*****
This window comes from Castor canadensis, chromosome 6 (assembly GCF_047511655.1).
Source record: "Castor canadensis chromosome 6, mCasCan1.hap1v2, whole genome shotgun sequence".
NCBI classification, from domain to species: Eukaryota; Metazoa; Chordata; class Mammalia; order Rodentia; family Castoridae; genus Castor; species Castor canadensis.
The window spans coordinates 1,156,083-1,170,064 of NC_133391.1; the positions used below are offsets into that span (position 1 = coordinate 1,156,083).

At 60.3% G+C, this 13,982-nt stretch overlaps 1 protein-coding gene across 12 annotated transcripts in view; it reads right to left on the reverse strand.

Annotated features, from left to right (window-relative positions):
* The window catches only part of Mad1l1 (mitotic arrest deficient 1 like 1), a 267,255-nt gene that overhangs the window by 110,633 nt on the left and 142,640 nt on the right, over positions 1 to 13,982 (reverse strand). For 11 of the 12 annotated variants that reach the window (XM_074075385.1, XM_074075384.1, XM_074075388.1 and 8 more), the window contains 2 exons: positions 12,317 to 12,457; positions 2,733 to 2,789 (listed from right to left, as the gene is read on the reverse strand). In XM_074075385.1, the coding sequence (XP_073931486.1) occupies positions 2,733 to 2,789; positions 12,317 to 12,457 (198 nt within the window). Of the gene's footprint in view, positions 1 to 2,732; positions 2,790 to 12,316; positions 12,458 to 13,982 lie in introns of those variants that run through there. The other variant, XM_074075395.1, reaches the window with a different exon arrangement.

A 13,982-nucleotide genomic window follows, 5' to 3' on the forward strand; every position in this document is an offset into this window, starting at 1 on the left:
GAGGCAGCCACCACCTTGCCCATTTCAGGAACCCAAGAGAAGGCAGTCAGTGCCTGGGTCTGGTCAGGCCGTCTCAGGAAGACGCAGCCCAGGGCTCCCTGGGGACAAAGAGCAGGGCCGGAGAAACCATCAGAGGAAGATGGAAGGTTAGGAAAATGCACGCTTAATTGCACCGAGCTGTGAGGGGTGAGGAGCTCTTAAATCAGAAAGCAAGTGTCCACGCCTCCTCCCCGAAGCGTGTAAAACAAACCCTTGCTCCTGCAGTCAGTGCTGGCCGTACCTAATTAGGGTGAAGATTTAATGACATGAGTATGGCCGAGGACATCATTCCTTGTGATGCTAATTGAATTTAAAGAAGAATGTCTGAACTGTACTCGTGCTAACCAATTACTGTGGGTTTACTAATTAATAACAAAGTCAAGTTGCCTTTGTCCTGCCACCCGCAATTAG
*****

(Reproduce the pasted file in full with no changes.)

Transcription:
This window comes from Castor canadensis, chromosome 6 (assembly GCF_047511655.1).
Source record: "Castor canadensis chromosome 6, mCasCan1.hap1v2, whole genome shotgun sequence".
NCBI classification, from domain to species: Eukaryota; Metazoa; Chordata; class Mammalia; order Rodentia; family Castoridae; genus Castor; species Castor canadensis.
The window spans coordinates 1,156,083-1,170,064 of NC_133391.1; the positions used below are offsets into that span (position 1 = coordinate 1,156,083).

At 60.3% G+C, this 13,982-nt stretch overlaps 1 protein-coding gene across 12 annotated transcripts in view; it reads right to left on the reverse strand.

Annotated features, from left to right (window-relative positions):
* The window catches only part of Mad1l1 (mitotic arrest deficient 1 like 1), a 267,255-nt gene that overhangs the window by 110,633 nt on the left and 142,640 nt on the right, over positions 1 to 13,982 (reverse strand). For 11 of the 12 annotated variants that reach the window (XM_074075385.1, XM_074075384.1, XM_074075388.1 and 8 more), the window contains 2 exons: positions 12,317 to 12,457; positions 2,733 to 2,789 (listed from right to left, as the gene is read on the reverse strand). In XM_074075385.1, the coding sequence (XP_073931486.1) occupies positions 2,733 to 2,789; positions 12,317 to 12,457 (198 nt within the window). Of the gene's footprint in view, positions 1 to 2,732; positions 2,790 to 12,316; positions 12,458 to 13,982 lie in introns of those variants that run through there. The other variant, XM_074075395.1, reaches the window with a different exon arrangement.

A 13,982-nucleotide genomic window follows, 5' to 3' on the forward strand; every position in this document is an offset into this window, starting at 1 on the left:
GAGGCAGCCACCACCTTGCCCATTTCAGGAACCCAAGAGAAGGCAGTCAGTGCCTGGGTCTGGTCAGGCCGTCTCAGGAAGACGCAGCCCAGGGCTCCCTGGGGACAAAGAGCAGGGCCGGAGAAACCATCAGAGGAAGATGGAAGGTTAGGAAAATGCACGCTTAATTGCACCGAGCTGTGAGGGGTGAGGAGCTCTTAAATCAGAAAGCAAGTGTCCACGCCTCCTCCCCGAAGCGTGTAAAACAAACCCTTGCTCCTGCAGTCAGTGCTGGCCGTACCTAATTAGGGTGAAGATTTAATGACATGAGTATGGCCGAGGACATCATTCCTTGTGATGCTAATTGAATTTAAAGAAGAATGTCTGAACTGTACTCGTGCTAACCAATTACTGTGGGTTTACTAATTAATAACAAAGTCAAGTTGCCTTTGTCCTGCCACCCGCAATTAG